This is a very special habitat and a working woodland regime with great benefit for birds, butterflies and plants. Various species of tree form the basis for coppicing in different areas of the country but in the south-east hazel and sweet chestnut are the usual coppiced species. Of these the Nightingales are most often found in hazel. What happens is that the trees are cut down to the ground every 10-15 years and allowed to regrow, as multiple shoots from each root stool. This makes for a very dense shrub growth ideal for the birds. Since large areas of woodland may be managed like this, but in small ‘panels’ to ensure a crop is available each year, good Nightingale habitat is assured every year. In many areas coppice management is combined with the growth of trees to full size (or approaching it). This is the classic ‘coppice with standards’ and this is often just as good for Nightingales whether it is oak or ash that is grown with the hazel. However in some areas rather more standard trees are left to grow which shades the coppiced layer so that it does not grow so dense - few if any Nightingales are the result.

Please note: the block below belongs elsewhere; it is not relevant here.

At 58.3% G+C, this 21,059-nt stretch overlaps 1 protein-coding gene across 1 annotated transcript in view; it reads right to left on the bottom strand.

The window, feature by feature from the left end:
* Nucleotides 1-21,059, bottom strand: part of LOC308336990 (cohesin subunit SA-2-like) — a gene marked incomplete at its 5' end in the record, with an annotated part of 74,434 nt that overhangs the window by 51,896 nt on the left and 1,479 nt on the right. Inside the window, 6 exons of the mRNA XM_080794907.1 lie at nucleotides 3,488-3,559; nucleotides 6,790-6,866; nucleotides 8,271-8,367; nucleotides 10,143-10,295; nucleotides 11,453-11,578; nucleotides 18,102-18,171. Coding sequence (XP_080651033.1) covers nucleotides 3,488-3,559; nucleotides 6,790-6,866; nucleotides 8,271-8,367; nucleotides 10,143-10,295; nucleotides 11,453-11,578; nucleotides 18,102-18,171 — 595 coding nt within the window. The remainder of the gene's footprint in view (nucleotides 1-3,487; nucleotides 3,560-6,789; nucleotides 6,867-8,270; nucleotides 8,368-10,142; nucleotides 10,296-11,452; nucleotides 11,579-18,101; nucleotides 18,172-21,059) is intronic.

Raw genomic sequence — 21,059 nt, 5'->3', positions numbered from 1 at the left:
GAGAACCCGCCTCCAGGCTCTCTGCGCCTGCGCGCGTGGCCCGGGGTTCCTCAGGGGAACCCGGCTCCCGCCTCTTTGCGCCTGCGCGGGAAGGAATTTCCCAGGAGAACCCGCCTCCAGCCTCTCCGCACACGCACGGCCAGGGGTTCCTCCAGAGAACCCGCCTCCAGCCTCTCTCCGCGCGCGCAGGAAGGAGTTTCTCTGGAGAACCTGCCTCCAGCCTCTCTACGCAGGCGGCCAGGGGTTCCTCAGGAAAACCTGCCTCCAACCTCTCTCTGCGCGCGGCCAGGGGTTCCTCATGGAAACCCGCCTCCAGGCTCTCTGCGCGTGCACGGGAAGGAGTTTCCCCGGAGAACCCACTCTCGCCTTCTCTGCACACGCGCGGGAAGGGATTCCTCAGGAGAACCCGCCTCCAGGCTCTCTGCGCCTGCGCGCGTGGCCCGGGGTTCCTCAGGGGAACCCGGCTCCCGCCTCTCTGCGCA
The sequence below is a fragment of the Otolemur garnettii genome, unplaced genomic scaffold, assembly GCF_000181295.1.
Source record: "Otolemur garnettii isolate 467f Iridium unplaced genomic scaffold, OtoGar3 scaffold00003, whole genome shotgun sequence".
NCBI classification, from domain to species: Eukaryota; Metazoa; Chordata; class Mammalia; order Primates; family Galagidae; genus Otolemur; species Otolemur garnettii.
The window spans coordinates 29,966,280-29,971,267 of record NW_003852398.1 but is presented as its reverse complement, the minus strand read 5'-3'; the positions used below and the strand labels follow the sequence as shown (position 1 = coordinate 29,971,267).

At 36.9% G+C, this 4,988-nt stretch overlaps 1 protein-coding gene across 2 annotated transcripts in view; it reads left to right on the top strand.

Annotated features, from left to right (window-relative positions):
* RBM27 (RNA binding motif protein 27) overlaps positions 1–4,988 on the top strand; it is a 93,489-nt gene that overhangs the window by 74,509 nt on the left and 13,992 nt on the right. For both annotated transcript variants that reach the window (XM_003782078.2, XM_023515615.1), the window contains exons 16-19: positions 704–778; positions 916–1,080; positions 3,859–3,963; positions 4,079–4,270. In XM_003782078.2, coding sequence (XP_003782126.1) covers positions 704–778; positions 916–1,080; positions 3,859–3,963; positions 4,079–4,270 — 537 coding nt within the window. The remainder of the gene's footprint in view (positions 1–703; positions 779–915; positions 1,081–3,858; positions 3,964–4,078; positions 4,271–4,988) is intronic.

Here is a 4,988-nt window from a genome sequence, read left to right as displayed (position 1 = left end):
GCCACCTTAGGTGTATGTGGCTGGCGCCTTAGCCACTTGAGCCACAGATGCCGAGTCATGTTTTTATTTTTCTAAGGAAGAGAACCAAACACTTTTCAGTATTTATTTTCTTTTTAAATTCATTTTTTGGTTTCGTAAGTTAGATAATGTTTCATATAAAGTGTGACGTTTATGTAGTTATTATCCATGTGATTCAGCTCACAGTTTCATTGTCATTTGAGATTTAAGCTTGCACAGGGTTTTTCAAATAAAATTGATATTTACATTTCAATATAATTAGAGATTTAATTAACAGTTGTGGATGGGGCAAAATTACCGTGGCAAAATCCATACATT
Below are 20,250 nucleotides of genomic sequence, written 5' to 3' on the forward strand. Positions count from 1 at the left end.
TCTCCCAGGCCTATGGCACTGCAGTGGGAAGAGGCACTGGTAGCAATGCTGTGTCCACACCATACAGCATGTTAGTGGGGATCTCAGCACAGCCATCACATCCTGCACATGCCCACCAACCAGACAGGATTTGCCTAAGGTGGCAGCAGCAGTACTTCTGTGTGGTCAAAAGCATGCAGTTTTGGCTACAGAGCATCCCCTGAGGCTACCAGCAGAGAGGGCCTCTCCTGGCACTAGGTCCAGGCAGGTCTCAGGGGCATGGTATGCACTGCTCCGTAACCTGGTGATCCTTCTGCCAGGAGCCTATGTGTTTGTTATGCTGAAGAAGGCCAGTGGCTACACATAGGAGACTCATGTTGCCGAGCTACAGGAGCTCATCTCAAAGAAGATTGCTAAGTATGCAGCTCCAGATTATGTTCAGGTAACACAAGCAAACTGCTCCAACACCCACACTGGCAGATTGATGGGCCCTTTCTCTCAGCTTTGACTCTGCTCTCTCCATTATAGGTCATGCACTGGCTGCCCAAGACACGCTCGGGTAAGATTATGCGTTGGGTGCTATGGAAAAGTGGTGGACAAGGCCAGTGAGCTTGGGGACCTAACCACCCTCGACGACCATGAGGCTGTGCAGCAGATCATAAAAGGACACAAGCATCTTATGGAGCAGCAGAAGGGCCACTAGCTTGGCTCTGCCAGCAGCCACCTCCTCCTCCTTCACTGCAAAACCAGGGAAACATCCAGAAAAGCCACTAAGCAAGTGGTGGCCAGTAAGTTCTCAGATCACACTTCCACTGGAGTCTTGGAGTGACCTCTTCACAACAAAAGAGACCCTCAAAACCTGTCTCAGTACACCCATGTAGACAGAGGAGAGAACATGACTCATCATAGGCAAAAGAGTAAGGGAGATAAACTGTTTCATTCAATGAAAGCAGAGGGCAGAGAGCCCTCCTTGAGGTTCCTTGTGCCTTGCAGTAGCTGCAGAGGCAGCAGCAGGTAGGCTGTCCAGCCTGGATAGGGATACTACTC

Nightingale: Sweet Singing in the Night

The Nightingale is acknowledged to be the supreme songster commemorated by many poets and in prose. On a warm summers night the sound of half a dozen or more, singing together, is one of the most enchanting experiences possible. But, sadly, numbers in Britain are dwindling and there are few places where a chorus of Nightingales can still be heard.